Only a couple years ago, people assumed the brain injury known as CTE was only a problem in the NFL. But recent data is showing that it may be a far more widespread issue.
The idea that someone could get CTE while playing high school football is startling. But it is what recent studies are revealing. Former high school and college players whose brains were tested for CTE came back with surprising results. Here is a breakdown of that information.
Test Results for CTE in Former Athletes
A study released a year ago assessed the brains of 202 former football players. These players came from different levels. 111 of them played in the National Football League, while 53 played in college and 14 only played in high school.
It is important to remember that the study, which was reported on in the Journal of American Medical Association, was not random. It is a study of the brains of now deceased athletes whose families wanted to know if they had CTE. But the study did assess the brains of these athletes using the same procedures.
High CTE Rates for NFL Players
Within the study, CTE was revealed in 110 out of the 111 NFL players whose brains were donated. It is a startling statistics that shows the prevalence of the condition among players who used to play in the league.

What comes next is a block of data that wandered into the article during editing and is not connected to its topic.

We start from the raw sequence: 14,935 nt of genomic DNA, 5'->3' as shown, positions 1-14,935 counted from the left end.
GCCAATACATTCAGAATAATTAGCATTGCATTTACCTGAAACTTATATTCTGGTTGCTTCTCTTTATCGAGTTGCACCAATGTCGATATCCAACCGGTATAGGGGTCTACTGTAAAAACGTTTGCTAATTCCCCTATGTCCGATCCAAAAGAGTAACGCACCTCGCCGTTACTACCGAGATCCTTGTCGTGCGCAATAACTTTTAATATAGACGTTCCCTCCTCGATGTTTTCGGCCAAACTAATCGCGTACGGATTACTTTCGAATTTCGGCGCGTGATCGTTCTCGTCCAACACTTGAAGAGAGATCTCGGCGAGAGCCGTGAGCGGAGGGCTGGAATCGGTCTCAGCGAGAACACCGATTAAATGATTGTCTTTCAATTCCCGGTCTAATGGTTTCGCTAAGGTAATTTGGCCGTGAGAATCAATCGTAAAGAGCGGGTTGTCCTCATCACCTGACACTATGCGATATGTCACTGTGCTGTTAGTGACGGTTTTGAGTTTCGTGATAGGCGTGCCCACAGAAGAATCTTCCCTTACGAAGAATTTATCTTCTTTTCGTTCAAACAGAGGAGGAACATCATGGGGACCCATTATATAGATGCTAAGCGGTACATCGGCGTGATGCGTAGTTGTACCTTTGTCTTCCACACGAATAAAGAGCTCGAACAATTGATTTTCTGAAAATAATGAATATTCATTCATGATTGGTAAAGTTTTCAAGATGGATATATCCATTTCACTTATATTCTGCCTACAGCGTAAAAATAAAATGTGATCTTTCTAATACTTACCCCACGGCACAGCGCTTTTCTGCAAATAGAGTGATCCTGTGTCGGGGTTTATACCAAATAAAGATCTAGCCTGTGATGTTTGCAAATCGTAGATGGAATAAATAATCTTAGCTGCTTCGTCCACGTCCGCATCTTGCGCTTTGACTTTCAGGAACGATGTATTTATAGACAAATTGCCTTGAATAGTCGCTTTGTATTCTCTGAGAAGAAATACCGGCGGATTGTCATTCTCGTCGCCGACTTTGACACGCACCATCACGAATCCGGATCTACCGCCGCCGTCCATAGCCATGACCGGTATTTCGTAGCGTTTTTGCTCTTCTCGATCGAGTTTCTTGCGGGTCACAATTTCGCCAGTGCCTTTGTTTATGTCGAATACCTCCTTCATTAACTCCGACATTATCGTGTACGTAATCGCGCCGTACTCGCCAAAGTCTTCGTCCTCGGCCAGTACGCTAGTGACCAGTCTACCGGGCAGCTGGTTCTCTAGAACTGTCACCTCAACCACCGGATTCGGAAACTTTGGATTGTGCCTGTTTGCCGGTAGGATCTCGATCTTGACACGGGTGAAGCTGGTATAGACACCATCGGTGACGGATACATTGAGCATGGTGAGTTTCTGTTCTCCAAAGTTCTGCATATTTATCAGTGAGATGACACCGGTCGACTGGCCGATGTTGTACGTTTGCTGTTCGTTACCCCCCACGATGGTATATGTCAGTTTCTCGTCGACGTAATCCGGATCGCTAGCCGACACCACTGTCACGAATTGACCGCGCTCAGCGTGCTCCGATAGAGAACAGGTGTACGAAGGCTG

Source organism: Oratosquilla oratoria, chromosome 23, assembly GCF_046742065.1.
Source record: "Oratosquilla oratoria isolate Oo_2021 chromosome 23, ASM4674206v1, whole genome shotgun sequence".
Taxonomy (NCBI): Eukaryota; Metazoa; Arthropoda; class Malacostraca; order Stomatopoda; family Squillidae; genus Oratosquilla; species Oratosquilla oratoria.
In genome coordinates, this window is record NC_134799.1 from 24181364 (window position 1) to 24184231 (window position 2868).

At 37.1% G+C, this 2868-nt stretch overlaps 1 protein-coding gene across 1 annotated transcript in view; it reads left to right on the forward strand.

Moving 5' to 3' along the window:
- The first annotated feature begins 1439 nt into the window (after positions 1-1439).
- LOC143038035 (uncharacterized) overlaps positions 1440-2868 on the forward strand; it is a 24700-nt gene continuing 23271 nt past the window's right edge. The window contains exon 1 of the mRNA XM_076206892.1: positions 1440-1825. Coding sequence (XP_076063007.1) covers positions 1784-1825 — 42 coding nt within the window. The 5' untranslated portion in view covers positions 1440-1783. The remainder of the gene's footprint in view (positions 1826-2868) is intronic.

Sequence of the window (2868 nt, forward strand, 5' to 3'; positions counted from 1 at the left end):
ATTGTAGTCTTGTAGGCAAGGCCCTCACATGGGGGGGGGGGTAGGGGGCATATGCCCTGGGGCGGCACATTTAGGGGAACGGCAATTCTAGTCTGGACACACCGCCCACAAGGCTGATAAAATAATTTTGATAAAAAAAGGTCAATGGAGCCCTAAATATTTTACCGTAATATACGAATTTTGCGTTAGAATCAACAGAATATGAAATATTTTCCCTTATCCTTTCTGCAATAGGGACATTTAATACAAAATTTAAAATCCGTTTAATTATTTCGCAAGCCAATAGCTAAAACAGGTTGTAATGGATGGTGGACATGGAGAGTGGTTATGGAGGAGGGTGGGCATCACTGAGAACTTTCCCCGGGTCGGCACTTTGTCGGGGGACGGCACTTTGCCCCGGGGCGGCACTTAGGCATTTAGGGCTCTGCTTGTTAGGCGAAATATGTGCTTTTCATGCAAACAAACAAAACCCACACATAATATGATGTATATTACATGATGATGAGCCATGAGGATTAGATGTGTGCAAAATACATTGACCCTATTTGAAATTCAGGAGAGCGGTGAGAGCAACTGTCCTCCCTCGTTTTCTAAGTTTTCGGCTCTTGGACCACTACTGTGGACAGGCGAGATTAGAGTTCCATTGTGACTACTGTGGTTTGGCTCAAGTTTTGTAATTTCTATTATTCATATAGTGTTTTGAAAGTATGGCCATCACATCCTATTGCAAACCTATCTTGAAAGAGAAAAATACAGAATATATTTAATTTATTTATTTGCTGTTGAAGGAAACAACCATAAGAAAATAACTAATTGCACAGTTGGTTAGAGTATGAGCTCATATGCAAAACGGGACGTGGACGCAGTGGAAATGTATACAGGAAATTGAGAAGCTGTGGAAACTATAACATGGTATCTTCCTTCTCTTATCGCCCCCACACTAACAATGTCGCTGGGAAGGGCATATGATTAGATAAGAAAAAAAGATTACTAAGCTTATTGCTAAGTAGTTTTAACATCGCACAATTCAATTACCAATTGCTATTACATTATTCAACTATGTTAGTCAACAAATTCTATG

There were 53 brains donated of former athletes who only played football in college. Out of these 53 brains, 48 revealed symptoms of CTE. It is scary information for those who previously believed that only a long career that extended into the NFL could have resulted in CTE.
Another stat from the study that is somewhat alarming is that three out of the 14 brains studied of former high school footballers also revealed CTE. The number is nowhere close to the levels of former college or NFL players, but it does indicate that a career of solely playing high school football could have damaged the brains of those individuals for the rest of their lives.
Football Resistant to Change
While there are some rule changes within the NFL that target the way players tackle each other, it appears the “repeated hits to the head” are not going to be solved anytime soon.
Experts now believe that it is hits to the head that can lead to CTE, not necessarily major blows that result in concussions. With so many players in the NFL connecting heads each time there is a huddle, it is hard to see how the game could evolve to the point where the risk is minimized.
Will Parents Stop Kids Playing Football?
The major question that everyone is asking is whether such studies will lead parents to be cautious about the sports their kids play. Many of these studies are very new. Discussion about CTE and football is still in its infancy in American society. It is too early to see the impact.
But with such studies revealing that CTE was found in people who only played football in high school, many parents may worry if the game is safe enough for their kids to play at that level.